YOU ARE HERE: LAT HomeCollections


3 die as Hurricane Dean strengthens, heads toward Jamaica

August 18, 2007|From the Associated Press

CASTRIES, ST. LUCIA — Hurricane Dean roared into the eastern Caribbean on Friday, tearing away roofs, flooding streets and causing at least three deaths as it strengthened to a dangerous Category 4 storm with sustained winds of 145 mph.

Forecasters said that it was on a collision course with Jamaica and Mexico's Yucatan Peninsula.

On this tiny island, fierce winds tore corrugated metal roofs from dozens of houses and a hospital's pediatric ward, whose patients had been evacuated hours earlier.

Police said a 62-year-old man drowned when he tried to retrieve a cow from a river.

The government on Dominica reported that a woman and her 7-year-old son died when a hillside soaked by Dean's rains gave way and crushed the house where they were sleeping.

French authorities on the nearby island of Martinique said a 90-year-old man had died of a heart attack during the storm, but it was unclear whether Dean was a factor.

Dean was forecast to brush the southern coast of Haiti late today, then hit Jamaica on Sunday before clipping Yucatan two days later. The storm could threaten the United States by Wednesday, forecasters said.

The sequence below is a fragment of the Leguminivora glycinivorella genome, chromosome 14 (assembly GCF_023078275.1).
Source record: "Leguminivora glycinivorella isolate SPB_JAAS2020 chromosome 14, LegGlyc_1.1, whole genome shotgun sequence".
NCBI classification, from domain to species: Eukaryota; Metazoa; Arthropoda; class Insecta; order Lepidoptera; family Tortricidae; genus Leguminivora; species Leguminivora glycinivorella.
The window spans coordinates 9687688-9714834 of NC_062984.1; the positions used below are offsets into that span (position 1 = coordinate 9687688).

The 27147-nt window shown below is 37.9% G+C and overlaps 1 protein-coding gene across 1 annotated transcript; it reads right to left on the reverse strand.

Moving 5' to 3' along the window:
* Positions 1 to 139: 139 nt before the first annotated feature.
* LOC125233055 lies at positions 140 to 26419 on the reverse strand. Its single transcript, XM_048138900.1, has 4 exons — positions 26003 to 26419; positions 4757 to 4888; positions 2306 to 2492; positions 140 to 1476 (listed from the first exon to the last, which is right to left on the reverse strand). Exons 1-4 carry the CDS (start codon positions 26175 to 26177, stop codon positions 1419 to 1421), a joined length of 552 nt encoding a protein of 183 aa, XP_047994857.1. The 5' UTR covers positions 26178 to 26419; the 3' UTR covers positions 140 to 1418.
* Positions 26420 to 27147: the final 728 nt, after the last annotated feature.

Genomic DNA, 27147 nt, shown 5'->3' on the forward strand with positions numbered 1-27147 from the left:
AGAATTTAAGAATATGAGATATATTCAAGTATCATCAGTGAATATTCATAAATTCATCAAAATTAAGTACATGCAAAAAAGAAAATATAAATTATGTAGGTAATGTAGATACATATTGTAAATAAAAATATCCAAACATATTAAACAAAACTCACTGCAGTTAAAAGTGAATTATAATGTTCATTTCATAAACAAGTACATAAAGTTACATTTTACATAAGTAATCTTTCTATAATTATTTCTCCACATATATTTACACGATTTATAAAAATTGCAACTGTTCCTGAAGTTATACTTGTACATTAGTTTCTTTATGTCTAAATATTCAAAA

In Washington, the State Department said it would allow some U.S. diplomats in Jamaica to leave the island to avoid the storm.

Jamaican officials said the national arena in the capital, Kingston, would serve as one of several shelters, and they drafted a plan to move inmates at two maximum-security prisons if needed.

About a dozen cruise ships were altering their itineraries to avoid the hurricane and its aftermath, according to the website

On Yucatan, Mexican authorities broadcast radio alerts warning people to prepare. Some boarded up windows and stocked up on supplies, and officials prepared about 570 schools, gymnasiums and public buildings as shelters.

People on Martinique, St. Lucia and Dominica mostly stayed indoors Friday while the hurricane swept the islands with heavy rain and wind.

On St. Lucia, the storm washed boulders from the sea onto downtown streets and knocked down trees.

The power company shut off electricity across the island to prevent electrocution by downed power lines.

Dominica had minor flooding, battered banana crops and some damage to at least 150 homes.

On Martinique, household goods were drenched when roofs were ripped off.

Some roads on the island were blocked by toppled billboards and other debris.

Los Angeles Times Articles